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Blagojevich Goes to Prison
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Rod Blagojevich, the former Governor of Illinois, is now filing the role of federal inmate 40892-424, now that his 14-year sentence has begun, this Wednesday. Blagojevich greeted the reporters who camped outside his home, wearing a dark blazer and a smile. A crowd of his fans and supporters showed up for his last statements before leaving.

“Saying goodbye is the hardest thing I’ve ever had to do,” he said. “I’m leaving with a heavy heart, a clear conscience, but I have high, high hopes for the future. Among the hopes is that you guys go home and our neighbors can get their neighborhood back. I’ll see you guys when I see ya. I’ll see you around.”

And he waved from the backseat as the car pulled away, and said at the airport, “I better get on the plane, I don’t think they’re going to hold it for me.” He boarded a plane at the O’Hare International Airport, to head to Colorado where he had requested to serve his sentence.

  
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Blagojevich, 55, is leaving behind his wife, Patti, and their two daughter, Amy, 15, and Anne, 8. Federal rules mandate that he must serve at least 85 per cent of his sentence to be eligible for parole.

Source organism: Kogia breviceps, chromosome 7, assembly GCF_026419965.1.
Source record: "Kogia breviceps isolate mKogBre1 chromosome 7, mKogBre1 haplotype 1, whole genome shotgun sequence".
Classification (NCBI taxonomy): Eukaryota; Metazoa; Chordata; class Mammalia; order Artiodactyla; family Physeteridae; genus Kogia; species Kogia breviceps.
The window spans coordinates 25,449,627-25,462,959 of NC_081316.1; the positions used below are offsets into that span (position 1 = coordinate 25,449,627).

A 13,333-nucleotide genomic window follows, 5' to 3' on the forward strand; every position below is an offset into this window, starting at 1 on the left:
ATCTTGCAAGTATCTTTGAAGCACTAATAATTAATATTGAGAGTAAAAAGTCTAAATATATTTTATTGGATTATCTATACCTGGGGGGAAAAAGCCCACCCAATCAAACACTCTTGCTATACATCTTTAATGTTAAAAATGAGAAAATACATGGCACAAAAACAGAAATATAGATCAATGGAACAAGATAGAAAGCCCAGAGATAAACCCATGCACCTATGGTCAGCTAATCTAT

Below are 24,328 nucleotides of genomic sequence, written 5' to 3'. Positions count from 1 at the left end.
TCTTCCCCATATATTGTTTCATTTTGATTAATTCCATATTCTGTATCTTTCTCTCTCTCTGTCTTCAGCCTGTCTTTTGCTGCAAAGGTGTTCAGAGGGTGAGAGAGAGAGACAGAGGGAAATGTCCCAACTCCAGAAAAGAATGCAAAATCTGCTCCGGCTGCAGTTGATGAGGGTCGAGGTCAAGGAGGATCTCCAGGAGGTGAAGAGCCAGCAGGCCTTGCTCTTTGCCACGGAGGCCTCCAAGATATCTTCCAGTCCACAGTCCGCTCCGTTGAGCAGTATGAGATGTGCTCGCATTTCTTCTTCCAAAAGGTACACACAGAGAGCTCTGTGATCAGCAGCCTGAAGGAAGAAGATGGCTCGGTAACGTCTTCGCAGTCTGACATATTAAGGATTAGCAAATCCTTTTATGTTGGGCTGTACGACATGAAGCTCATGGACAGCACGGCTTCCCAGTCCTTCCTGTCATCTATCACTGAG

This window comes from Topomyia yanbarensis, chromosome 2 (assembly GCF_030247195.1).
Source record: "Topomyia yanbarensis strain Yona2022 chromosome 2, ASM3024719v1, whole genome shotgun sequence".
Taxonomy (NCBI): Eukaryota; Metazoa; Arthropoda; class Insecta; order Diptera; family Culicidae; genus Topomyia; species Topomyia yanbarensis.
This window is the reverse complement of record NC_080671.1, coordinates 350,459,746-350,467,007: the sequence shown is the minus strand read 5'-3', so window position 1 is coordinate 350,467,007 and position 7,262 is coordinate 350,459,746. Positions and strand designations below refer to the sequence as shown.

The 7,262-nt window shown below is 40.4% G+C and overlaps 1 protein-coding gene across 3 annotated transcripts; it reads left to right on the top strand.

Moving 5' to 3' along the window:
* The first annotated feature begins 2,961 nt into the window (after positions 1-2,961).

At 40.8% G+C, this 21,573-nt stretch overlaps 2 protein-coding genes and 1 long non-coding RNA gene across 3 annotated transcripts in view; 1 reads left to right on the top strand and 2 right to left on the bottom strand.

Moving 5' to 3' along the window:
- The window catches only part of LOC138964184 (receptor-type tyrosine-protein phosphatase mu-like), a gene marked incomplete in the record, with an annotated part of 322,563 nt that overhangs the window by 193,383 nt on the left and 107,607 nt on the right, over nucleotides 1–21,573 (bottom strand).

Instead of sharing a big house with his wife, he will share a cell the size of a walk-in closet with 2 or 3 inmates. Where he once scoffed at earning a six-figure salary as beneath him, he will now do menial work at 12 cents an hour. Instead of giving orders as governor, he will be taking orders to clean toilets and doing dishes.

“He’s going to be doing a lot of, `yes sir’ and `no sir,“’ said another Illinois inmate, a city clerk sentenced to two years in 2006, Jim Laski. “It’s a humbling, humiliating experience. But you have to take it.”

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“You say you were once the governor of Illinois — no one gives hoot,” said Jim Marcus, an attorney from Chicago. “Prisoners are going to say, `You’re in the same boat as me, pal. Now go clean the toilettes.“’

Nevertheless, Blagojevich remains hopeful and positive:



“While my faith in things has sometimes been challenged, I still believe this is America, this is a country that is governed by the rule of law, that the truth ultimately will prevail,” he said as he addressed his audience outside his home. “As bad as it is, (this) is the beginning of another part of a long and hard journey that will only get worse before it gets better, but … this is not over.”

Blagojevich is seeking to either reverse, or at least lesson his sentence, and maintains that he never knew he was breaking any laws.



 

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